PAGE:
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Consternation, collaboration and coexistence for Parker and Lone Tree art centers

PACE, Lone Tree Arts Center find their niches in south metro region

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In 2011, there was concern that opening two performing arts centers within eight miles — and two months — of each other would be too much of a good thing. But as the PACE Center and the Lone Tree Arts Center each enter their seventh seasons of performances and community programs, both venues have forged their own path, while helping each other along the way.

“When the two centers opened … there was a lot of consternation,” said Parker Arts Cultural Director Elaine Mariner.

Lisa Rigsby Peterson, executive director at the Lone Tree Arts Center, said the concern was justified.

“I think it was reasonable to be worried because both communities invested large amounts of money into these projects,” she said. “But just out of the gate we distinguished ourselves.”

Both centers sought local talent and production companies at the outset, but the Arts Center, with its proximity to the I-25 corridor, soon began looking for national theater productions while PACE sought out community theater and the occasional big-name singer or comedian.

“If you want to see a classic, Broadway play you'll go (to Lone Tree) but if you love the old favorites, you're going to come here and see 'South Pacific,'” Mariner said.

Initially, staffs at both centers were in constant contact to avoid booking similar acts at the same time. Now they each schedule productions through the Rocky Mountain Arts Consortium, a group comprising professional theaters from Montana, Wyoming, Utah and other regions in Colorado. The association allows both venues to book popular acts as they travel through the region while avoiding oversaturating the market.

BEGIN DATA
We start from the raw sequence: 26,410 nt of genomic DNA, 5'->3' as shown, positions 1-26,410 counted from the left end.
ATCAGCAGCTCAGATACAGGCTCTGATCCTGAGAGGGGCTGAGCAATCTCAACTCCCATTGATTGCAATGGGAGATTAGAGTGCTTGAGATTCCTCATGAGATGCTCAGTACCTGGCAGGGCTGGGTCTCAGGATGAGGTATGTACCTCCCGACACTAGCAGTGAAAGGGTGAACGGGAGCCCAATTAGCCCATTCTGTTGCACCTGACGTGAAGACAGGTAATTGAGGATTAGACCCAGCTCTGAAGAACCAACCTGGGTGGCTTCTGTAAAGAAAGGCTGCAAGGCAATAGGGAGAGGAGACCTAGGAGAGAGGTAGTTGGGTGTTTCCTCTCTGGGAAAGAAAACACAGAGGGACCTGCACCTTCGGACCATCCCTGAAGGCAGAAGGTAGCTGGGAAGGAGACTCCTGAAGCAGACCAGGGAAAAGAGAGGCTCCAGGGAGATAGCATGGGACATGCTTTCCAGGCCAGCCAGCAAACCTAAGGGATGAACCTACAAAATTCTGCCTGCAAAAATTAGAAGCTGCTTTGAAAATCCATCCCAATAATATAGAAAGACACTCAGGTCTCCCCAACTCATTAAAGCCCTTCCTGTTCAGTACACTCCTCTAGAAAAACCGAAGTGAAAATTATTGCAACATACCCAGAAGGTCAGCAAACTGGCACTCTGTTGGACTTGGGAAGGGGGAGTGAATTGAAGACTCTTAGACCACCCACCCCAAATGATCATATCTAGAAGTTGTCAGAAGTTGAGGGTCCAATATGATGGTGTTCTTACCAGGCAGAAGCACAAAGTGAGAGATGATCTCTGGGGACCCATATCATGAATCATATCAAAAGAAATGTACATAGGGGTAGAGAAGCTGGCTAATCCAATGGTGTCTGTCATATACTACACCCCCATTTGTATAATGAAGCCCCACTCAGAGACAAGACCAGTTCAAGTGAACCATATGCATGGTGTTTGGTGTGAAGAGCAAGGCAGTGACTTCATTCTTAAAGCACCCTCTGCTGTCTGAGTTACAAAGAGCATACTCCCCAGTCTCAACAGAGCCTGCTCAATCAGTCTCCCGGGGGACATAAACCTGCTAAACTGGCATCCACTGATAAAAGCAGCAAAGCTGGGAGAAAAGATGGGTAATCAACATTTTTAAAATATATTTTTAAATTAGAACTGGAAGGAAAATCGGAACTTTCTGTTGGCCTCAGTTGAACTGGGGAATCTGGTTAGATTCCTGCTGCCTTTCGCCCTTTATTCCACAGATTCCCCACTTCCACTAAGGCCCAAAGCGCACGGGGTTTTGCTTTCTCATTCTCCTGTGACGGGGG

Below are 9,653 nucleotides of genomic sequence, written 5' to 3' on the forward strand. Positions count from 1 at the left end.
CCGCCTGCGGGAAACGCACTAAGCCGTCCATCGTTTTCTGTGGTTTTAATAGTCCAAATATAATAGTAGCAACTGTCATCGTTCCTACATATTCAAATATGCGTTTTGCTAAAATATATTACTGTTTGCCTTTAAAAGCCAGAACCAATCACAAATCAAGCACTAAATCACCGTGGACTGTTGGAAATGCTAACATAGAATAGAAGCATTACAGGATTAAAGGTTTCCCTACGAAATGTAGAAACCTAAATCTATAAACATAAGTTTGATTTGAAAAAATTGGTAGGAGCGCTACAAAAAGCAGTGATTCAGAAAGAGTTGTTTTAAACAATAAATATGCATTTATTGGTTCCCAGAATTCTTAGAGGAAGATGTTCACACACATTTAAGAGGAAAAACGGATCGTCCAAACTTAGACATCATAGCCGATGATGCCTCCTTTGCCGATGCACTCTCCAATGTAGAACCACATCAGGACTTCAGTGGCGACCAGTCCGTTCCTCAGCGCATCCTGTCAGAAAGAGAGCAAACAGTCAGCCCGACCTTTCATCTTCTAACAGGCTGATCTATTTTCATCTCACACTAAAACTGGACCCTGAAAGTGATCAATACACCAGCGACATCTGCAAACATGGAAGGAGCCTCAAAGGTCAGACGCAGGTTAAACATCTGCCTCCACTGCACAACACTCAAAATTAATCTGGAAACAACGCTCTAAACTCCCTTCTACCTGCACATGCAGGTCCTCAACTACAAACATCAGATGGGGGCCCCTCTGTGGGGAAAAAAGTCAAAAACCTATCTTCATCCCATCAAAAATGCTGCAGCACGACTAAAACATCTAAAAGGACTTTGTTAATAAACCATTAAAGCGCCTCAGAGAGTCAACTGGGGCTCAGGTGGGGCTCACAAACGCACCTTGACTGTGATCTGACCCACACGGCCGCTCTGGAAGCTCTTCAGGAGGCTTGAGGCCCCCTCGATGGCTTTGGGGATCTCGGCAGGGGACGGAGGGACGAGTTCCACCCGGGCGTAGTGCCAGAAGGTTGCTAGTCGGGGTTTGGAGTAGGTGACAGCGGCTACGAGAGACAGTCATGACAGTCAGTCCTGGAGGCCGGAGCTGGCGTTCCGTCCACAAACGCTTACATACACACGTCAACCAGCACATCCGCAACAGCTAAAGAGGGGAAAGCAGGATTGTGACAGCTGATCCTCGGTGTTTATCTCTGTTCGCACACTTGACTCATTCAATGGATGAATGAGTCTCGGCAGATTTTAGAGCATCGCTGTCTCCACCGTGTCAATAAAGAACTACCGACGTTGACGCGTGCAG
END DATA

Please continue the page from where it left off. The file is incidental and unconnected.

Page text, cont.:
Maintaining independent talent is one side of the collaborative coin; the other is sharing staff behind the scenes. Some ushers volunteer at both venues, and lighting and audio crew members shift from one stage to the other as needed, providing an economic foothold for local industry employees.

“It's great for the art community,” Rigsby Peterson said. “To have two arts centers that have work for artistic professionals in the south metro area, that's huge.”

Mariner and Rigsby Peterson both tout their attention to children's programs, with PACE featuring classrooms full of unique workshops and camps and the Lone Tree Arts Center offering matinee performances geared especially for toddlers, schoolchildren and children with special needs.

Both directors also take pride in their centers' individuality, attracting different types of talent while serving audiences largely from the same area. Mariner said the centers keep each other on their toes, while Rigsby Peterson added that the combination gives cultural curators in Denver cause to look over their shoulders.

“Together we are sometimes giving downtown a run for their money,” Rigsby Peterson said.

Mariner agreed, adding that now the question isn't whether there's room for two performing centers, it's whether the metro area is big enough for three.

“I'd say Douglas County is lucky to have two really high-quality performing arts centers so close to home, and I think the rest of the metro area agrees.”

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